Heart Disease and Associated Risk Factors among Hawaiians: Culturally Responsive Strategies

Article excerpt

The leading cause of death of adults in the United States is heart disease. The death rate for Hawaiians from heart disease is 44 percent higher than that for the total U.S. population (U.S. Congress, Office of Technology Assessment, 1987). The age-adjusted mortality rate (computations that reflect risk as if all groups being compared have the same age distribution) of heart disease for Hawaiians is 273 per 100,000 persons; for the total U.S. population it is 190 per 100,000 persons.

In this article, the term Hawaiians means the people indigenous to the islands of Hawaii; Hawaiians comprise 13 percent of the population in Hawaii. Other cultural groups include Japanese, Chinese, Filipino, and Samoan people, as well as white, African American, American Indian, and Hispanic people. The majority of Hawaiians reside in Hawaii, a state that is considered "healthy." In general, when comparing the health status of Hawaii's ethnically diverse population with the populations of other U.S. states, people in Hawaii are found to live longer and have lower rates of heart disease and cancer (Burris, 1989). However, Hawaiians are one ethnic group in Hawaii who are not a part of that health record. The heart disease mortality rate for Hawaiian men (344 per 100,000) is disproportionately higher than the rate for all men of other ethnic groups (212 per 100,000), and the rate for Hawaiian women (244 per 100,000) is higher than that for all women of other ethnic groups (109 per 100,000) (Wegner, 1989a). In addition, the life expectancy of Hawaiians is about five years less than the state's population as a whole (Johnson, 1989a). Hawaiians have one of the poorest health profiles of any ethnic group in the United States (Burris, 1989).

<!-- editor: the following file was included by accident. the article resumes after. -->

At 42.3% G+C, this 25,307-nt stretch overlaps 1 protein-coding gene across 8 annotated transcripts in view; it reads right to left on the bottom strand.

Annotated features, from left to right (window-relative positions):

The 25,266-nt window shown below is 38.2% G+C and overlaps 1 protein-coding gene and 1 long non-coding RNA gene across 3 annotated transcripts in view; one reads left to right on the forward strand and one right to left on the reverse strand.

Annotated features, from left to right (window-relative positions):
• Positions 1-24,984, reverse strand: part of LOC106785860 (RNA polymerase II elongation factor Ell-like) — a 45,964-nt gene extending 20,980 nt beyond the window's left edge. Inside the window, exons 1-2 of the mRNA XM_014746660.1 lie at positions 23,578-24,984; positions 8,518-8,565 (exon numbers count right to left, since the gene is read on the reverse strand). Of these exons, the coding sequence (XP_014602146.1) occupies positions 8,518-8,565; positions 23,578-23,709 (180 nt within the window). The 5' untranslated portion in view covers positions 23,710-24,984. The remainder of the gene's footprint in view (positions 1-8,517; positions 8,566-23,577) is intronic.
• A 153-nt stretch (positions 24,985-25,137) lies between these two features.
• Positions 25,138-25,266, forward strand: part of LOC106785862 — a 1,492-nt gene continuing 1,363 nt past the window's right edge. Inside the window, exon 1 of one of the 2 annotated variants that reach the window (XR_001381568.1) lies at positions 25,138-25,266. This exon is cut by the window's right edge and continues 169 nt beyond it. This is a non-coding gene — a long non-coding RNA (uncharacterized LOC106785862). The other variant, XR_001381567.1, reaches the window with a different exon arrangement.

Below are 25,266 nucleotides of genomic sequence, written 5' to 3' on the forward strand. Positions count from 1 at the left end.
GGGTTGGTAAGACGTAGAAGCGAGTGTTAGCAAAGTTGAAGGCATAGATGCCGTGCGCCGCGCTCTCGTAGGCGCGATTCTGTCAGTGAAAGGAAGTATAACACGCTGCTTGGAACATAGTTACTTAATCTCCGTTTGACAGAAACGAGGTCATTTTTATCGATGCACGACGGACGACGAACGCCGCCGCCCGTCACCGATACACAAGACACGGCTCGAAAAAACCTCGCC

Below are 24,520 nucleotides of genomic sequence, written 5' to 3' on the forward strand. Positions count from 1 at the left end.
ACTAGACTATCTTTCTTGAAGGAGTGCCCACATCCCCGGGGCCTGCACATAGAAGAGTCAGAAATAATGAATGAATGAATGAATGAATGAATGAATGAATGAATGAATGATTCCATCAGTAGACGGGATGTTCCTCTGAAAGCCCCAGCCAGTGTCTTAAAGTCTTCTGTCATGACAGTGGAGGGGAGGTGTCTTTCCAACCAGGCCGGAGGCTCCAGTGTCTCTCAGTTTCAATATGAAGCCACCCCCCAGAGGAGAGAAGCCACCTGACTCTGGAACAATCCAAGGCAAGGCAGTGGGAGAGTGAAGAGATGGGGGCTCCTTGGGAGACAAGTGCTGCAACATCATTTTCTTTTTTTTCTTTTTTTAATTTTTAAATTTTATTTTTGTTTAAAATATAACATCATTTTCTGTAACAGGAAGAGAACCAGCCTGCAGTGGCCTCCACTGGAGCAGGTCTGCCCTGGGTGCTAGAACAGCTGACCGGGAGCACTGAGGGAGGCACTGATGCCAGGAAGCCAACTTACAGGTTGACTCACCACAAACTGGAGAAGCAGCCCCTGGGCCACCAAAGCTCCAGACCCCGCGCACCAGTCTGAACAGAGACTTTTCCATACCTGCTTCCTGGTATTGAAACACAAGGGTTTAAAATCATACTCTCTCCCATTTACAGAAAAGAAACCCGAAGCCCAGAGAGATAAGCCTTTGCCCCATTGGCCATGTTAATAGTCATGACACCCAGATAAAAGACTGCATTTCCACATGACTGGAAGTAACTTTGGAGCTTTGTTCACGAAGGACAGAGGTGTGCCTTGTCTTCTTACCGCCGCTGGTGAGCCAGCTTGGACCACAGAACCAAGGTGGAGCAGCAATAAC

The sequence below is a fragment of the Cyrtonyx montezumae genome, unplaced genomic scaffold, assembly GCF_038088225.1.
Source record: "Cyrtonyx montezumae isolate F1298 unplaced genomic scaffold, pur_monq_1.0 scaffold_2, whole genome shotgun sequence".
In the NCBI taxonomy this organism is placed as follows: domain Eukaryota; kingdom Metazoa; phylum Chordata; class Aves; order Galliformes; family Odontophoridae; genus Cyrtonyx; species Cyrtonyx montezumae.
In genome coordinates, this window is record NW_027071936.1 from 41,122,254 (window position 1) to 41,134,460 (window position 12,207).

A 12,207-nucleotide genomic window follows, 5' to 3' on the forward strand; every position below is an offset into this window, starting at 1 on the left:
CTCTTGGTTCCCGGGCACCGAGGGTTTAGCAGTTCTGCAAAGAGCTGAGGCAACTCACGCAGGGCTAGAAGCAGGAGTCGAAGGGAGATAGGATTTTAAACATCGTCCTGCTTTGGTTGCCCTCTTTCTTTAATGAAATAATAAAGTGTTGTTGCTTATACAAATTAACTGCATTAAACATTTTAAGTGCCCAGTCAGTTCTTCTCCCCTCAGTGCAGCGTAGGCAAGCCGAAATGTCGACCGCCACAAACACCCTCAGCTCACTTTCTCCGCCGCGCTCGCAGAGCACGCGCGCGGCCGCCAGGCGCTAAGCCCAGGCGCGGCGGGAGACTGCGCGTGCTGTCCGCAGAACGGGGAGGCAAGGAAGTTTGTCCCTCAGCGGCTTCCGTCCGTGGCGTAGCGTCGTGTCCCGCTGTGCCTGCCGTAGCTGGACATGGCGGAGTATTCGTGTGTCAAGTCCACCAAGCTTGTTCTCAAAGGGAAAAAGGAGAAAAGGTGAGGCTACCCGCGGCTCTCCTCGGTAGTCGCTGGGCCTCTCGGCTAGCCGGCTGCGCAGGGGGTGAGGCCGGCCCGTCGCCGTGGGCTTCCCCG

The high prevalence of heart disease justifies the development of services that respond to this population's needs. Mortality rates from heart disease can be reduced when there is adequate health care that promotes prevention and early treatment. This article describes heart disease and associated risk factors among Hawaiians and identifies barriers to health care. The article provides strategies relevant to the development and implementation of culturally responsive community intervention and discusses broad implications for social work practice.

HEART DISEASE AND ASSOCIATED RISK FACTORS

Risk factors commonly associated with heart disease include diabetes, hypertension, obesity, and smoking and are prevalent among Hawaiians (Aluli, 1991; Curb et al., 1991; Johnson, 1989b; Wegner, 1989a).

Diabetes is a contributor to heart disease. The diabetes mortality rate for Hawaiians (29 per 100,000) is significantly higher than for the total U.S. population (nine per 100,000) (U.S. Congress, Office of Technology Assessment, 1987). Within the Hawaiian population, women have slightly higher diabetes rates than men, and women older than age 45 are at the highest risk (Johnson, 1989b).

If left untreated, hypertension contributes to heart disease (Wegner, 1989a). In the Molokai Heart Study, the first population-based study on cardiovascular risk factors among Hawaiians (n = 257) (Aluli, 1991; Curb et al. 1991), hypertension was prevalent in about one-fourth of the population. The study indicated that this proportion is slightly lower than that of the total U.S. population. However, the hypertension rate remains important for Hawaiians, because it often serves as a complicating variable in heart disease. It is also important to note that within the study sample, some Hawaiians were not aware that they had high blood pressure, and many did not have their condition under adequate control.

Table 1. Comparison of Rates of Heart Disease and Related Risk Factors among
the Hawaiian and Total U.S. Population

Health Problem and Population                      Rate

Heart disease(a) (age-adjusted mortality rate)

Hawaiians                                       273 per 100,000
Total U. …